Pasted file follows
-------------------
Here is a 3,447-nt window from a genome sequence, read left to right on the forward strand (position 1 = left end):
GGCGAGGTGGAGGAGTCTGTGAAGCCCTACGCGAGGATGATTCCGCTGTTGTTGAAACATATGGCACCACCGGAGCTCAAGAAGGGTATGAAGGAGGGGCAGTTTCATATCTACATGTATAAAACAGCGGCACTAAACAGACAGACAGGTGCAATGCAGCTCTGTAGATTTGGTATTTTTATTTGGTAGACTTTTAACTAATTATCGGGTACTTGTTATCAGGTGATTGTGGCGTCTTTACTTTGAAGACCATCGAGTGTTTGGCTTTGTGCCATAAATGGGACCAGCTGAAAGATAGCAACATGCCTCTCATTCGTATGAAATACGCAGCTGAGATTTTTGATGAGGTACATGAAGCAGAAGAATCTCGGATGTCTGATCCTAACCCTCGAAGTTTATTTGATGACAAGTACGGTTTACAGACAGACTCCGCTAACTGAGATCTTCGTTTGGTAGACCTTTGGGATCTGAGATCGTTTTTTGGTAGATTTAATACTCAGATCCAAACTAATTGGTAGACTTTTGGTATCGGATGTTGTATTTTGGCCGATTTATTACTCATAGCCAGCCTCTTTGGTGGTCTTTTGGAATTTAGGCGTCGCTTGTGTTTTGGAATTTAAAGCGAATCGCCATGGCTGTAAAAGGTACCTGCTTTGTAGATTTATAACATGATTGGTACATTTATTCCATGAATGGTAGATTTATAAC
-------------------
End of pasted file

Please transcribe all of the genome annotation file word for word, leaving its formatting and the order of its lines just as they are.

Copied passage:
Here is a 3,447-nt window from a genome sequence, read left to right on the forward strand (position 1 = left end):
GGCGAGGTGGAGGAGTCTGTGAAGCCCTACGCGAGGATGATTCCGCTGTTGTTGAAACATATGGCACCACCGGAGCTCAAGAAGGGTATGAAGGAGGGGCAGTTTCATATCTACATGTATAAAACAGCGGCACTAAACAGACAGACAGGTGCAATGCAGCTCTGTAGATTTGGTATTTTTATTTGGTAGACTTTTAACTAATTATCGGGTACTTGTTATCAGGTGATTGTGGCGTCTTTACTTTGAAGACCATCGAGTGTTTGGCTTTGTGCCATAAATGGGACCAGCTGAAAGATAGCAACATGCCTCTCATTCGTATGAAATACGCAGCTGAGATTTTTGATGAGGTACATGAAGCAGAAGAATCTCGGATGTCTGATCCTAACCCTCGAAGTTTATTTGATGACAAGTACGGTTTACAGACAGACTCCGCTAACTGAGATCTTCGTTTGGTAGACCTTTGGGATCTGAGATCGTTTTTTGGTAGATTTAATACTCAGATCCAAACTAATTGGTAGACTTTTGGTATCGGATGTTGTATTTTGGCCGATTTATTACTCATAGCCAGCCTCTTTGGTGGTCTTTTGGAATTTAGGCGTCGCTTGTGTTTTGGAATTTAAAGCGAATCGCCATGGCTGTAAAAGGTACCTGCTTTGTAGATTTATAACATGATTGGTACATTTATTCCATGAATGGTAGATTTATAAC